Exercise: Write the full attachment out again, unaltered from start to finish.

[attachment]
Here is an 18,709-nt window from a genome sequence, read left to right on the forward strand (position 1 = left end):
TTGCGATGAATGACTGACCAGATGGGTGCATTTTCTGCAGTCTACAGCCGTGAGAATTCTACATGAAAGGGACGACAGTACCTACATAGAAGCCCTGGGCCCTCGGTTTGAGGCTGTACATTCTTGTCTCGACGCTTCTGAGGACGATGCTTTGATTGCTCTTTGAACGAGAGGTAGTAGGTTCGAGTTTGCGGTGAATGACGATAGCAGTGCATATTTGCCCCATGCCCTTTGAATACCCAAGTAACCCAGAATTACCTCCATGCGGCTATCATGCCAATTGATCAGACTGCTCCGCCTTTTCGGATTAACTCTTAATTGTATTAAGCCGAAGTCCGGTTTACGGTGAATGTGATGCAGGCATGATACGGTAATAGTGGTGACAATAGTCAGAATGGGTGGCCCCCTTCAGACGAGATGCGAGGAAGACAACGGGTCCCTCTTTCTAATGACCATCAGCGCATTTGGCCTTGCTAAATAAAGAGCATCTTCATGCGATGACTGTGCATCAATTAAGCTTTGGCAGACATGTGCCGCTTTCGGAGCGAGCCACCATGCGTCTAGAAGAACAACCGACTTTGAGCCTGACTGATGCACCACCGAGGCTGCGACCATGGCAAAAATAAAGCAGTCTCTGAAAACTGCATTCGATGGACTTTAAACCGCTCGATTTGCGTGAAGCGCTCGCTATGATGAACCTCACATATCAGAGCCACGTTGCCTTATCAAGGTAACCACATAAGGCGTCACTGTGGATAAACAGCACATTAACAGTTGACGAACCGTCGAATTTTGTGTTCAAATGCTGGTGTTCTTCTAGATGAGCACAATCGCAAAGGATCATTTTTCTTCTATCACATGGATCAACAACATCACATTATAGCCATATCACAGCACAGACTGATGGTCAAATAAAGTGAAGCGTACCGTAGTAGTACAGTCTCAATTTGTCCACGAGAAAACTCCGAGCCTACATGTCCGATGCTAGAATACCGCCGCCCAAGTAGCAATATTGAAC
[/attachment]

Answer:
Here is an 18,709-nt window from a genome sequence, read left to right on the forward strand (position 1 = left end):
TTGCGATGAATGACTGACCAGATGGGTGCATTTTCTGCAGTCTACAGCCGTGAGAATTCTACATGAAAGGGACGACAGTACCTACATAGAAGCCCTGGGCCCTCGGTTTGAGGCTGTACATTCTTGTCTCGACGCTTCTGAGGACGATGCTTTGATTGCTCTTTGAACGAGAGGTAGTAGGTTCGAGTTTGCGGTGAATGACGATAGCAGTGCATATTTGCCCCATGCCCTTTGAATACCCAAGTAACCCAGAATTACCTCCATGCGGCTATCATGCCAATTGATCAGACTGCTCCGCCTTTTCGGATTAACTCTTAATTGTATTAAGCCGAAGTCCGGTTTACGGTGAATGTGATGCAGGCATGATACGGTAATAGTGGTGACAATAGTCAGAATGGGTGGCCCCCTTCAGACGAGATGCGAGGAAGACAACGGGTCCCTCTTTCTAATGACCATCAGCGCATTTGGCCTTGCTAAATAAAGAGCATCTTCATGCGATGACTGTGCATCAATTAAGCTTTGGCAGACATGTGCCGCTTTCGGAGCGAGCCACCATGCGTCTAGAAGAACAACCGACTTTGAGCCTGACTGATGCACCACCGAGGCTGCGACCATGGCAAAAATAAAGCAGTCTCTGAAAACTGCATTCGATGGACTTTAAACCGCTCGATTTGCGTGAAGCGCTCGCTATGATGAACCTCACATATCAGAGCCACGTTGCCTTATCAAGGTAACCACATAAGGCGTCACTGTGGATAAACAGCACATTAACAGTTGACGAACCGTCGAATTTTGTGTTCAAATGCTGGTGTTCTTCTAGATGAGCACAATCGCAAAGGATCATTTTTCTTCTATCACATGGATCAACAACATCACATTATAGCCATATCACAGCACAGACTGATGGTCAAATAAAGTGAAGCGTACCGTAGTAGTACAGTCTCAATTTGTCCACGAGAAAACTCCGAGCCTACATGTCCGATGCTAGAATACCGCCGCCCAAGTAGCAATATTGAAC